If you have the time and inclination, not to mention volume of old parts, you can make money (I do) with these parts all day long. The vast majority of folks have been coming from the various FB user groups for older computing stuff, I get requests for parts 15-20 times a day.
Lately, folks have been devouring up my 3.5" drives for some reason.
Even the big dog ITAD companies will tell you the money isn't in handling e-waste for scrap, it's the refurbishing/reselling aspect that is the vast majority of their revenues. I do the same thing, just specialized in vintage stuff, and can attest to that. Nothing against scrapping things down to send to Boardsort or the refinery, because it's cathartic for me, but to be real, the resale is where it's at.
If tested, someone will inevitably pay you $100 if put into a case and made working, even for a third gen pentium. I know I could. 386/486 computers are going for between $150-$200 and folks will pay you for shipping on top.
DM me if you have questions with regard to rebuilds and vintage parts, I'd be happy to help, and I'm sure Lost will see this and could chime in also.
My user name residing within Gmail.


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 Post subject: Re: Why scrap these
PostPosted: Tue Jan 18, 2022 1:28 pm 
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Joined: Tue Feb 03, 2015 6:57 pm
Posts: 9199
Location: Low DOS
Thearchivebooks wrote:
...


Bingo. Not much more to say. Lol

Retro has been strong all along and went mainstream with covid.
I you don’t mind/can get away with hoarding sit on stuff and wait. Put together working kits and sell them.

The knowhow involved in fixing stuff isn’t the hurdle it once was.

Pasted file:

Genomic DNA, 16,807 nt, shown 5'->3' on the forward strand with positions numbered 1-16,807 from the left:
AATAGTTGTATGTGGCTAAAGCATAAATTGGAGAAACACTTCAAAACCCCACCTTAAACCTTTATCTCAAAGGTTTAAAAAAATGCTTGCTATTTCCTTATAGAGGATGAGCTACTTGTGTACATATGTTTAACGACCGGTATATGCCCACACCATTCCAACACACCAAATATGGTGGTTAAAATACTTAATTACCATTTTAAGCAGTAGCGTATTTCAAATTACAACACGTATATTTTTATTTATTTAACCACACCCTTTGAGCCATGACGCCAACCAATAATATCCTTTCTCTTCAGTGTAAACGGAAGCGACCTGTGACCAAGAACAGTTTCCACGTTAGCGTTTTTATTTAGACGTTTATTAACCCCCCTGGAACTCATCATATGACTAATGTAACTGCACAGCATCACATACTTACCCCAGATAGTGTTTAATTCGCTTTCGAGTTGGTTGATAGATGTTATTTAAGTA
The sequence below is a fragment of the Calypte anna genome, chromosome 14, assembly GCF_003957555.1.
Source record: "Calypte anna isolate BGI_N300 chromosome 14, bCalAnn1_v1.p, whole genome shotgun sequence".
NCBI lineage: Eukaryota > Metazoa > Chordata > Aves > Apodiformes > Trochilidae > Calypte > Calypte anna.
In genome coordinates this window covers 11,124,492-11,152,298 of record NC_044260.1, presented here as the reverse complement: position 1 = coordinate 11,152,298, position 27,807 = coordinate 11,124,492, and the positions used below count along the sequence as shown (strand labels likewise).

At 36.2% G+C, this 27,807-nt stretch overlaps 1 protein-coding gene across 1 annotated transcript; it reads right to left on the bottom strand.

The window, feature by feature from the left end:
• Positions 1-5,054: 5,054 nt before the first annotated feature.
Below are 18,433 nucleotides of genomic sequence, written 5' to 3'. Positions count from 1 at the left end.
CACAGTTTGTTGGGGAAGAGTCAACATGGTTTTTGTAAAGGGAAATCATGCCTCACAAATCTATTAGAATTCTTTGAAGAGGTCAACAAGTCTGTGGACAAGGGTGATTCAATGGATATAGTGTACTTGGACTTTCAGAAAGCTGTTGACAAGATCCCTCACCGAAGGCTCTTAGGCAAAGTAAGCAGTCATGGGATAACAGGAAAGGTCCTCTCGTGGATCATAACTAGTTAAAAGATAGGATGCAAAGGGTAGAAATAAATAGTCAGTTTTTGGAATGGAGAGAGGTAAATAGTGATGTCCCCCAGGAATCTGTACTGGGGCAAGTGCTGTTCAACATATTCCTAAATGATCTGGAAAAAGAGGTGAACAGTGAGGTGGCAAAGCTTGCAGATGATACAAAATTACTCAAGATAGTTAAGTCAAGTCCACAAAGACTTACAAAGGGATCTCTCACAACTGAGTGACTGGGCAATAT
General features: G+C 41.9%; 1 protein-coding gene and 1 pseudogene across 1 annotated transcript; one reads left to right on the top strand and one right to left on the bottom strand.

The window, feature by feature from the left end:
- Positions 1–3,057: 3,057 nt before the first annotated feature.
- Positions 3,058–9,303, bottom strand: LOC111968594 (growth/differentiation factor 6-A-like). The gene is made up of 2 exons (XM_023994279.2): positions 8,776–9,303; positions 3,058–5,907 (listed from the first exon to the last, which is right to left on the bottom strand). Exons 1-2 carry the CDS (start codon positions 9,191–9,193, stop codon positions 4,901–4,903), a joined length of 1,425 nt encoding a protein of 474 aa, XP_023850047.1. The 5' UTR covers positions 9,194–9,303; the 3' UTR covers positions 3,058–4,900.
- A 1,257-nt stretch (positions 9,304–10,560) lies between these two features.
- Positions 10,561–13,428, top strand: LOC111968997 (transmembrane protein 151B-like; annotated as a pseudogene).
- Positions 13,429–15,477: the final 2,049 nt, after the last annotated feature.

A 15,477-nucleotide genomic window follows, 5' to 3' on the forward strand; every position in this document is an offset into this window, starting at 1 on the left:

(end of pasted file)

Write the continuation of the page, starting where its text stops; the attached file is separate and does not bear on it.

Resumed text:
You have the likes of OS2 Museum digging deep into retro and iFixIt showing you visually.
Couple that with Prime books and the Internet Archive and you have books and specs dating from the 40s through today.
For little or no cost!

The top two causes for problems are blown capacitors and damaged traces.
Easy fixes with a little reading, and a $10 junker soldering iron.

And here’s a little tip on pre-pentium board batteries.
Using all proper due care.

Remove old soldered 1.3v lithium canister battery.
Install $1.50 AA terminal.
Use AA rechargeable!


Here’s another minor tip.
Try linux and/or BSD (Unix).
With a VM or HV you can do a surprising number of stable OS on OS setups.


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 Post subject: Re: Why scrap these
PostPosted: Tue Jan 18, 2022 4:26 pm 

Joined: Fri Feb 14, 2014 3:42 pm
Posts: 89
Location: Troy, NY
For sure.
I've stocked up on boards that allow for a removeable CR2032 or equivalent, and I just drop those in, in lieu of the "barrel" type battery that was on everything back then. They are shot 90% of the time, and even if they havn't exploded, I replace them anyway, because they will. And since I'm removing coin batteries off of board going the the refinery, I have no shortage of replacements.
Hell, if I could get .25 each for coin batteries, I would be close to retired. Ones that are working anyway.
I grew up when parts were prohibitively expensive. And now that stuff comes in for free, including older parts, it's like I get to bask in the obsolete glow of my childhood.
Lost, any need for a 2.88MB DSED 3.5" floppy drive, new old stock? I have sealed disks as well. Still keeping an eye out for twiggy stuff.....


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 Post subject: Re: Why scrap these
PostPosted: Tue Jan 18, 2022 6:01 pm 
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Joined: Tue Feb 03, 2015 6:57 pm
Posts: 9199
Location: Low DOS
I’d be happy to take a performatted marked 2.88 off your hands. Or a box. Lol
One of the few discs I’m still missing.

The disks are a bit elusive since anyone who wanted one could make their own from DSDD and a modified drive controller.


I think the boost in 3.5s at the moment comes from a combination of playing with Chia coin and retro uptakes, and the vast supply chain delays.
Chia can destroy an enterpris SSD in under 2 months. But the old old magnetic film disks appear to be fairly stable.
Down side is you need 120 drives and custom firmware to store a single 1GB file, ECC, and hash point.
And it takes hundreds of gigs written to mint a coin.

Add to that the huge Amiga drive and uptick with the release of WorkBench 5rd.
Puppy has been revived. And Ultra64 has a new branch/fork. So we’ve got a floppy need again.